This is a screen capture from the Tweet referenced in the previous paragraph. Two Federal officers in desert-camouflage tactical gear and gas masks detain a young woman protester in black clothing and a helmet, before marching her to an unmarked van and taking her away without a word. Their uniforms look military, but are marked only “Police.”
Unidentified Federal Officers detain a woman in Portland. Photo from “Unlawful Whatever” via The Sparrow Project/Twitter/WSWS screen-capture.

This presents such a frightening similarity to actions in authoritarian regimes that many people had visceral reactions. The now-famous “Wall of Moms” came out in their yellow T-shirts to oppose this in particular. Their movement has now become controversial. But when it first occurred, the immediate comparison I drew was to the Grandmothers of the Plaza de Mayo.

Yes, I’m once again gonna mark myself as old,because I personally remember when people said the rumors about “the disappeared” must be an exaggeration. Surely not, in a civilized society such as Argentina! Maybe some of those disclaimers were made because the “Dirty War” was secretly supported by the United States. But it turned out the grandmothers were right.

Why is the anonymity so ominous?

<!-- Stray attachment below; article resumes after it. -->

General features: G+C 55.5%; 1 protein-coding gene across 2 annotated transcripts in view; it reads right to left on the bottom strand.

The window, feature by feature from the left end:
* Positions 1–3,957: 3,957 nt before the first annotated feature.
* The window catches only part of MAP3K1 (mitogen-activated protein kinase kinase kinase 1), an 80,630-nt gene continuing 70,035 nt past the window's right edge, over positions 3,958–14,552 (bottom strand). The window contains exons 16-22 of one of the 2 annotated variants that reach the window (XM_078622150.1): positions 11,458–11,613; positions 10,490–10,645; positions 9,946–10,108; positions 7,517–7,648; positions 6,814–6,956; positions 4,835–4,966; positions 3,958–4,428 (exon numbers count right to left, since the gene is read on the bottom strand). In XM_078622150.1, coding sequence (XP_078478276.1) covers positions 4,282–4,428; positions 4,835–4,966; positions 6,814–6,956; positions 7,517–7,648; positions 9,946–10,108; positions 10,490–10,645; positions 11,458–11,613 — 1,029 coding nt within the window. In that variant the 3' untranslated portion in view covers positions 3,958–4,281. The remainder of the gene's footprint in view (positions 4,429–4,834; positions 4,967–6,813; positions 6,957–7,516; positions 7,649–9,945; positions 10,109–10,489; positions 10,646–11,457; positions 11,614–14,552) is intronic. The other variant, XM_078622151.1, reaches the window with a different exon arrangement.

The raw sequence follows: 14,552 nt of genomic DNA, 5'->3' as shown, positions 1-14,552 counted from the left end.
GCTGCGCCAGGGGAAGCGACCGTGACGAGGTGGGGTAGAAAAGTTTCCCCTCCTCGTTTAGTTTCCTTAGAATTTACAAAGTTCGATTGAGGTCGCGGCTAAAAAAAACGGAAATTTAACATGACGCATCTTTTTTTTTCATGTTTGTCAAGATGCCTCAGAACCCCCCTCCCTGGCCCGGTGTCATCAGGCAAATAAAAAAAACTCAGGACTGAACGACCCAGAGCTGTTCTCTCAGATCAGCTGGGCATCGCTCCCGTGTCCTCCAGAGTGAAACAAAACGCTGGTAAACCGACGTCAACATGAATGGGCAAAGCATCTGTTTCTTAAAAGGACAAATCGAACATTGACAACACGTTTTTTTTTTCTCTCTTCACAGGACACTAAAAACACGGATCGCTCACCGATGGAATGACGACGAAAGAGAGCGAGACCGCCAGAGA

The most disturbing part of this development, for me and for others, was the anonymity of the officers. Yes, I know some police briefly claimed they might remove ids to avoid doxxing—which they feared might occur.

I worry more about the lack of accountability. If you can’t tell what agency—if any—the soldier-looking guys came from, how can you call them out for overreach? How can you tell whether they’re actual Federal agents, or well-equipped right wing militia members?

If the Wall of Moms can buy matching T-shirts, couldn’t the Proud Boys or some other group buy matching camo? And those tactical helmets with gas masks conceal as much of a person’s face as any Ku Klux Klan disguise (even pre-hood).

I also worry about the rumor that the president and some of his supporters tried to spark a culture war on the chance it might improve his polling numbers. If that could be a motivation, what else might be?

A group of unidentified Federal officers in unmarked gear guarding Federal facilities during protests in Washington DC turned out to be a riot team from the Federal Bureau of Prisons.
Turns out these UFOs in Washington DC were a riot team from the Federal Bureau of Prisons. Photo by Brendan Smialowski/AFP/Getty.

A July protest letter from 27 Senators reflects this unease over unaccountable anonymous agents acting against the First Amendment rights of protesters. And apparently they made a difference. All of the unidentified Federal officers withdrew from Washington, DC and Portland by late July. So far, no one has deployed them elsewhere.

IMAGE CREDITS

Many thanks to “Unlawful Whatever” via The Sparrow Project for taking that chilling video from Portland and sharing it on Twitter. And to WSWS for the screen-capture.

I’m deeply grateful to Scott Stantis for exactly capturing my feelings on this topic, and I’m hoping to goodness that he and Andrews McMeel will see this as fair use, especially considering their “Contact Us” link kept returning a 404 Error, and GoComics sent me to an additional, unhelpful place. I really did try, people!

And finally I really want to thank CNN and Brendan Smialowski, via AFP/Getty, for the photo of the unidentified group on 14th Street in Washington DC, later identified as a Bureau of Prisons riot team.